Billy Cannon

Cannon won the Heisman Trophy in 1959. On Halloween, late in the game between No. 1 LSU and No. 3 Ole Miss, LSU was trailing 3–0. Cannon returned a punt 89 yards for a TD, breaking seven tackles. This has become known as Cannon's Halloween Run. The Rebels then drove down the field but were stopped on the LSU 1-yard line as the game ended resulting in a 7–3 victory for LSU in Tiger Stadium. In the Sugar Bowl, one of the most anticipated rematches in college football history took place. This game, however, would not be the classic that transpired only weeks before. Ole Miss dominated the game from start to finish and came away with a decisive 21–0 win over the Tigers. LSU finished the season having only given up 29 points.

Charles McClendon era (1962–1979)

In the 1966 Cotton Bowl, unranked LSU upset undefeated and #2 ranked Arkansas, winning the game 14–7 and snapping Arkansas' 22-game winning streak.

LSU-Tulane, 1973

In 1972, No. 6 LSU survived an upset bid from unranked Ole Miss in Tiger Stadium by winning the game on a TD pass from QB Bert Jones to RB Brad Davis. Ole Miss fans say the 1972 contest featured a few seconds of free football. The Tigers trailed the Rebels 16–10 with four seconds to play. After a lengthy incompletion by Jones, the game clock still showed one second remaining. The Tigers used the precious second to win the game on the "last play," 17–16. A song was written to commemorate the game, called "One Second Blues", (track #11) which is featured on the CD "Hey Fightin' Tigers". The alleged home-clock advantage inspired a sign at the Louisiana state line (as you left Mississippi) reading, "You are now entering Louisiana. Set your clocks back four seconds."

Stovall, Arnsparger, Archer, and Hallman (1980–1994)

LSU defeated Alabama 20–10 in Birmingham, Alabama in what was Bear Bryant's last game coaching against LSU, in 1982. LSU's defense held Alabama to 119 yards of total offense,[19] as the Tigers defeated the Tide for the first time since 1970.[20] Later that week, LSU's defensive front seven of Melancon and Joiner (OLBs); Richardson and Williams (ILBs); and Marshall, Elko and Dardar (DL) were named the "Associated Press Sportswriters' Defensive Player of the Week." It was the first time an entire front-seven unit was so named.[citation needed]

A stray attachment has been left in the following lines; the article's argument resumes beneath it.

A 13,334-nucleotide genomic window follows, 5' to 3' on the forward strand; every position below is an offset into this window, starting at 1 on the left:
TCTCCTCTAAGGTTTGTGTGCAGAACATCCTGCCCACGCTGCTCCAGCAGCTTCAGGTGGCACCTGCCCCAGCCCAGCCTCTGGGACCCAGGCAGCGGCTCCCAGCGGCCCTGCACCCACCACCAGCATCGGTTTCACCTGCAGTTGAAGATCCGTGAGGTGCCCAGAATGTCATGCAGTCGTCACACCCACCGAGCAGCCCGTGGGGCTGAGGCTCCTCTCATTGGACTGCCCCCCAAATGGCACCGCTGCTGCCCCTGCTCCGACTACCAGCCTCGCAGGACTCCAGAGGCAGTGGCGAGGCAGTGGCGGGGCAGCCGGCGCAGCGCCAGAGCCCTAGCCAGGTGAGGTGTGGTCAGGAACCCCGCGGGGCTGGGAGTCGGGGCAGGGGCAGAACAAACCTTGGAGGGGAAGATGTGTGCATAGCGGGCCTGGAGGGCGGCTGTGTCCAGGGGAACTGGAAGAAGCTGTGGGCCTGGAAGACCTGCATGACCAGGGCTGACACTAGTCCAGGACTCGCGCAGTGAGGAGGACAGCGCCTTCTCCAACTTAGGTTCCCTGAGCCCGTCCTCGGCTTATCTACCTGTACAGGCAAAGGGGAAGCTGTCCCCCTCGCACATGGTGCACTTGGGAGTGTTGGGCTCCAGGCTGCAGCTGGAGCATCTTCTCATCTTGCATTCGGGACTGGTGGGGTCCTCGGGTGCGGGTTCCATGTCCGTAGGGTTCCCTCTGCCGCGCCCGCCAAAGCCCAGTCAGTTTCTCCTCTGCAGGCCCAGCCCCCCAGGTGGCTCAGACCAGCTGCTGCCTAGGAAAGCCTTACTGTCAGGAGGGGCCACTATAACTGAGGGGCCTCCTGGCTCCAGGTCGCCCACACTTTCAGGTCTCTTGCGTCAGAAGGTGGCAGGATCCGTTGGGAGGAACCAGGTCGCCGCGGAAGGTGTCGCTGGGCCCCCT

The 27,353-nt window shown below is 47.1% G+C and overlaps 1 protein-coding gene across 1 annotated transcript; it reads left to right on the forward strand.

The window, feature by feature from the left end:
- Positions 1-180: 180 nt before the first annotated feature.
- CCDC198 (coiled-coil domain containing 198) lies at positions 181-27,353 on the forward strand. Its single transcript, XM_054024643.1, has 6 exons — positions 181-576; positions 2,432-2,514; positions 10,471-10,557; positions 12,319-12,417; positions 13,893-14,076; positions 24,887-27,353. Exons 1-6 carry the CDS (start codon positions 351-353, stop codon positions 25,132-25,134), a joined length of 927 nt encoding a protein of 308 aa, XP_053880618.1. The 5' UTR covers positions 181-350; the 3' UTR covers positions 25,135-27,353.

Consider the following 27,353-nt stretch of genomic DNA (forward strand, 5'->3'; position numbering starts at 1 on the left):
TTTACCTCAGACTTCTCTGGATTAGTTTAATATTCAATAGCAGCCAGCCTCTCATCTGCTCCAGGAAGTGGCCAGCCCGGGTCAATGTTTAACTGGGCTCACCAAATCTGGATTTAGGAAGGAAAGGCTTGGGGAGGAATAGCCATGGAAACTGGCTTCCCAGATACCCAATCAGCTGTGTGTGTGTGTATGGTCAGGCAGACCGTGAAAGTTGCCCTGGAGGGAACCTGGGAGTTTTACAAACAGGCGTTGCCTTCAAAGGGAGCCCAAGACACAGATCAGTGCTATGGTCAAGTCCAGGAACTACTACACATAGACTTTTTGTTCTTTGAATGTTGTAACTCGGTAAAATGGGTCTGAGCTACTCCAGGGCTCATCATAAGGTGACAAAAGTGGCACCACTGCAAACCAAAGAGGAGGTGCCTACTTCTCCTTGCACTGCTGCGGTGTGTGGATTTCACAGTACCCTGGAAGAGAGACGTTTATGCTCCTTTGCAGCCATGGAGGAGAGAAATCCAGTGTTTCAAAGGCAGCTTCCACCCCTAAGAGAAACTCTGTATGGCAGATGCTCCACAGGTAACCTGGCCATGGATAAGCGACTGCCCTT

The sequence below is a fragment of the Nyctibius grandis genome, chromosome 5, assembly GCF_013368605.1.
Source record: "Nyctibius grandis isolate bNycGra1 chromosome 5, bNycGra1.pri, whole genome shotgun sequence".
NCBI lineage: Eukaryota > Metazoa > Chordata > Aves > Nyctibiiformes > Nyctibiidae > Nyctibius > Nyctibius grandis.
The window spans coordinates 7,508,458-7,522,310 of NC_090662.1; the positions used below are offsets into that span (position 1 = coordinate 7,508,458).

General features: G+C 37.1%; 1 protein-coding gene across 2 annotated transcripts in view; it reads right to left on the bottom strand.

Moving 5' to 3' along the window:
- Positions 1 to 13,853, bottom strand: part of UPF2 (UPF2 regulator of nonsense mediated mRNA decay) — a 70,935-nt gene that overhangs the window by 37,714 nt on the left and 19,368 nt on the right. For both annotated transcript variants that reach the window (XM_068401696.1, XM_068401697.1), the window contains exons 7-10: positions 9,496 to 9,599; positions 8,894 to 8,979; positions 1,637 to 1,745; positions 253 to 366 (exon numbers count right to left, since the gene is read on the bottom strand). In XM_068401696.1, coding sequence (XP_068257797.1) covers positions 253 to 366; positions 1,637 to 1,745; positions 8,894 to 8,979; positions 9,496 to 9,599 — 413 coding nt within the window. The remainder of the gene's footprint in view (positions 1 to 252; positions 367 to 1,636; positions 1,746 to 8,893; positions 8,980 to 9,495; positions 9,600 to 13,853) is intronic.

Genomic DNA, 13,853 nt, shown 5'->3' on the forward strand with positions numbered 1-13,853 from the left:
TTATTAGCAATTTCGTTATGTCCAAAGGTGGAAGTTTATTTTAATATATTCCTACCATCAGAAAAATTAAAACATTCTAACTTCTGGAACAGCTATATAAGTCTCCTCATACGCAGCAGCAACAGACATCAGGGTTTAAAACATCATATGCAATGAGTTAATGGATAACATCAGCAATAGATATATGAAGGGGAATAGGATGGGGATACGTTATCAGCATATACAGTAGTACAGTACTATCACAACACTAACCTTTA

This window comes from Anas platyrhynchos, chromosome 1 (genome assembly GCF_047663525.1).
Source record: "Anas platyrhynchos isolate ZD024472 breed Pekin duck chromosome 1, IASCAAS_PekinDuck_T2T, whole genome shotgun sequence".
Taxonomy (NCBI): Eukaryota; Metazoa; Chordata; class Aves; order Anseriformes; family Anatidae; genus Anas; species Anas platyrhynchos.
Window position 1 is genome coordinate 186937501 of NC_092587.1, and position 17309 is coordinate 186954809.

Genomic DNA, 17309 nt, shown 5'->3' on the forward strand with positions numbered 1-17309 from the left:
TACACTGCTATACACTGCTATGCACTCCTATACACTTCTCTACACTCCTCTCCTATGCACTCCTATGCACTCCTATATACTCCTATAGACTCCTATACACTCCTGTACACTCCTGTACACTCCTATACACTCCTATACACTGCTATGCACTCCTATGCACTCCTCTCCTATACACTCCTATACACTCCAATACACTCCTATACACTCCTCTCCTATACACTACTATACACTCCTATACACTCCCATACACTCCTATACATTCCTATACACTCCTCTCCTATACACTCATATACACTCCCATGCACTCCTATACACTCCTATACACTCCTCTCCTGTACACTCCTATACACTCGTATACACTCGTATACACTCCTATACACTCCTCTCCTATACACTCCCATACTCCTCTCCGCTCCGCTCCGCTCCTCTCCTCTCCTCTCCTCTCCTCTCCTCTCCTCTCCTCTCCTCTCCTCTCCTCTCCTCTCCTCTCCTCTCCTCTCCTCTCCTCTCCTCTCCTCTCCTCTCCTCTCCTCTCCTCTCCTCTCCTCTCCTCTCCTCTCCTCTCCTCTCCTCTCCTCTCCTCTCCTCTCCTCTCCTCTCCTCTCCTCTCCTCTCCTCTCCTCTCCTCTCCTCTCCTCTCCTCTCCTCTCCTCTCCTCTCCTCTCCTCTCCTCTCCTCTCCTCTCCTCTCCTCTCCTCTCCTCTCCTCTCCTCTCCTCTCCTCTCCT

In 1988, unranked LSU staged a near-literal, earth-shattering upset victory over No. 4 Auburn in Tiger Stadium, winning the game 7–6 with 1:41 remaining on a touchdown pass from quarterback Tommy Hodson to running back Eddie Fuller. The reaction of the crowd was so immense that it registered as an earthquake on a seismograph in LSU's Howe-Russell Geoscience Complex.[21] It has been dubbed the "Earthquake Game."[22]

Gerry Dinardo era (1995–1999)

Wearing its white jerseys at home in Tiger Stadium for the first time since 1982, LSU upset No. 5 Auburn in 1995, winning the game 12–6 as LSU DB Troy Twillie intercepted Auburn QB Patrick Nix's 11-yard pass into the end zone with no time remaining. This game marked a return to national significance in just head coach Gerry DiNardo's first season.

After nine straight losses to Steve Spurrier-led Florida, the No. 14 Tigers shocked the No. 1-ranked defending national champion Gators 28–21 in Tiger Stadium in 1997, making the cover of Sports Illustrated. It was the first time LSU beat a No. 1 ranked team and the first time the goalposts were ever torn down in Tiger Stadium.[23]

Nick Saban era (2000–2004)

2004 Sugar Bowl, LSU 21 - Oklahoma 14

In head coach Nick Saban's first season of 2000, LSU returned to national prominence by beating No. 11 Tennessee in overtime 38–31 on ESPN, after which the goal posts were torn down for only the second time in the history of Tiger Stadium. The victory over Tennessee also marked the first time that LSU played in an overtime game at home. Just a few weeks later, the goal posts were again ripped down as LSU beat Alabama 30–28 on CBS in Baton Rouge for the first time in 31 years. This was the third and final time that the goal posts came down in Death Valley. In 2001, No. 21 LSU staged an upset victory over No. 2 Tennessee in the SEC Championship, winning 31–20. The victory earned LSU a spot in its first Sugar Bowl since 1986, and knocked the Volunteers out of national title contention. No. 16 LSU survived an upset bid from unranked Kentucky in 2002 by winning the game 33–30 on a 75-yard Hail Mary pass as time expired known as the "Bluegrass Miracle." Kentucky coach Guy Morriss had received the traditional Gatorade bath right before the Hail Mary. Kentucky fans, believing they had won, had already rushed the field and torn down one goal post.

In 2003, No. 11 LSU outlasted No. 7 Georgia, 17–10. With ESPN College Gameday on hand for the first time since 1997, Quarterback Matt Mauck found wide receiver Skyler Green for a 34-yard touchdown with 3:03 remaining in the game. All-American cornerback Corey Webster sealed the victory with an interception in the final minute. LSU won its second title and became the BCS national champion by defeating Oklahoma and their highly touted Heisman Quarterback, Jason White, 21–14 in the 2004 Sugar Bowl.